Illumina sequencing devices vulnerable to critical hacking risks, FDA warns

Illumina has discovered multiple cybersecurity flaws in software embedded in several of its genetic sequencing instruments, potentially opening a door for hackers to access or alter patients’ sensitive health data, the FDA warned in a June 2 notice to healthcare providers.

The affected sequencers include the NextSeq 550Dx, MiSeqDx, NextSeq 500, NextSeq 550, MiSeq, iSeq and MiniSeq devices. They span a mix of indications: for research use only, clinical use—to sequence a patient’s DNA or diagnose genetic conditions—or a combination of both.

Illumina began alerting clinical diagnostic labs and researchers who use the devices to the hacking risks in early May, when it sent notices to all affected customers. The company has already put out a short-term software patch for the cybersecurity issues, which all users are asked to immediately download and install. A permanent fix is in the works.

“We are supporting our customers to install the software patch for this issue immediately and to promptly implement the long-term solution when available. Illumina will continue to assess and enhance our systems to maintain a strong cybersecurity posture to support continuous innovation in healthcare,” Illumina said in a statement (PDF). “It is essential that all participants in the connected healthcare system are proactive and vigilant about cybersecurity, including adopting best practices and implementing short- and long-term solutions to identified vulnerabilities.”

The issue revolves around the Local Run Manager software used in the sequencers to design sequencing runs, monitor run status, analyze genomic data and access the results of each analysis. The software can be accessed either directly through the devices’ online platforms or in an off-instrument version, depending on the device.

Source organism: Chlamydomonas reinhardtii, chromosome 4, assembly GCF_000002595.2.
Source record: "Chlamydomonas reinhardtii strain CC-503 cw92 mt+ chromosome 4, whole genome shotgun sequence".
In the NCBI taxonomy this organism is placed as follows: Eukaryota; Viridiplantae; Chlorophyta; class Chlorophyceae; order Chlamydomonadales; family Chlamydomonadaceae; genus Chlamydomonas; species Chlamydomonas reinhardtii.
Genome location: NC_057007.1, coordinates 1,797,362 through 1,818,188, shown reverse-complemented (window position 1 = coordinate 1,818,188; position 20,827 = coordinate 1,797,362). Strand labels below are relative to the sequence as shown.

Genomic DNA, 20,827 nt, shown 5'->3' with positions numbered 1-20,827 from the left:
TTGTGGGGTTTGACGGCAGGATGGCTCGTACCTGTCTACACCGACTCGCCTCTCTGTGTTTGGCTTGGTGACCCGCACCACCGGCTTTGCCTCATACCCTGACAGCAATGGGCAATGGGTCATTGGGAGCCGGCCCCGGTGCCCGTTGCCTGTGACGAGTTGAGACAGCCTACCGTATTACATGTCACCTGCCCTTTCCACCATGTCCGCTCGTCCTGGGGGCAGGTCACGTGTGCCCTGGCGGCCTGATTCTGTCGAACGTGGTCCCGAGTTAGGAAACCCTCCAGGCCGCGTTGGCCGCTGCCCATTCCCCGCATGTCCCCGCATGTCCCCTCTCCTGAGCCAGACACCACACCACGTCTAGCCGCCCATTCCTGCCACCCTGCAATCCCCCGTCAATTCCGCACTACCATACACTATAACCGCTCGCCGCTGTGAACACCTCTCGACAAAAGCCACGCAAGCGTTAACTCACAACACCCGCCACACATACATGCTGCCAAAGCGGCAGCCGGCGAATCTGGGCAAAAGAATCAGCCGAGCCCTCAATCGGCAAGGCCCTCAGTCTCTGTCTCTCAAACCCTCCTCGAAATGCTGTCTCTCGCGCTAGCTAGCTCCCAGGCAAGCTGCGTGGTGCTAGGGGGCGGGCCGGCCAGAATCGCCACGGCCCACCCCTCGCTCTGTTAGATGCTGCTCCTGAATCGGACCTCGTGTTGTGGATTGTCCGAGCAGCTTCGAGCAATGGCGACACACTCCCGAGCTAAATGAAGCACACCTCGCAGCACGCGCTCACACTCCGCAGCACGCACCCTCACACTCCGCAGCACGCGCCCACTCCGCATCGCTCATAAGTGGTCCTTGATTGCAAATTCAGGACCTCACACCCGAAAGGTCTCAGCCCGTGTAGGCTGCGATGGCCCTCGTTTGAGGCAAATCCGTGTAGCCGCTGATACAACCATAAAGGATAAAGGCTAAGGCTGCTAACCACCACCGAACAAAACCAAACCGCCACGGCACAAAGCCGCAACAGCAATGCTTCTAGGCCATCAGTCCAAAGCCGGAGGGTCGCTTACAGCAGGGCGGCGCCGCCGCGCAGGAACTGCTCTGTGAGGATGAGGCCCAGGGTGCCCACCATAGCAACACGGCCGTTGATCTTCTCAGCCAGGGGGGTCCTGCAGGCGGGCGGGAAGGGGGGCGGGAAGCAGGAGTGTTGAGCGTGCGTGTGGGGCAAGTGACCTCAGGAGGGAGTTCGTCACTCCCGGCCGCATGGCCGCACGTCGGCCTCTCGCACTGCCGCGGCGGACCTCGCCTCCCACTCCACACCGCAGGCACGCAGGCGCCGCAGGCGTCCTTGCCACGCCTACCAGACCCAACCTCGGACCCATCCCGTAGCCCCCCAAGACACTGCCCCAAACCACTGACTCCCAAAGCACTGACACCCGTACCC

Illumina identified five specific cybersecurity risks within the software, three of which garnered a score of 10 on the common vulnerability scoring system (CVSS)—indicating the highest possible risk level—according to a notice from the U.S. Department of Homeland Security’s Cybersecurity and Infrastructure Security Agency, or CISA.

The three most critical openings create instances where an unauthorized person could remotely upload and execute malicious code to the software, potentially giving them access to private sequencing data and allowing them to change the software’s settings and configurations, resulting in inaccurate genetic analyses.

Another vulnerability was given a CVSS score of 9.1—still within the “critical” range—and could allow a hacker to “inject, replay, modify and/or intercept sensitive data,” per CISA, since the software doesn’t automatically require authentication or authorization for access.

The final flaw scored a 7.4 on the CVSS, indicating a “high” severity. It stems from the fact that certain versions of the Local Run Manager program haven’t implemented transport layer security encryption, potentially giving a bad actor the ability to intercept sensitive data as it’s sent from the sequencer to the analysis software.

Neither Illumina nor the FDA has received any reports of the vulnerabilities being exploited, the agency said.

In the meantime, as the company continues to develop a long-term fix for the issues, it “strongly advised” users to implement firewalls and other privacy tools to restrict both inbound and outbound access to the software, and to deploy the sequencing tech within the smallest subsection of a facility’s network possible, using only trusted devices.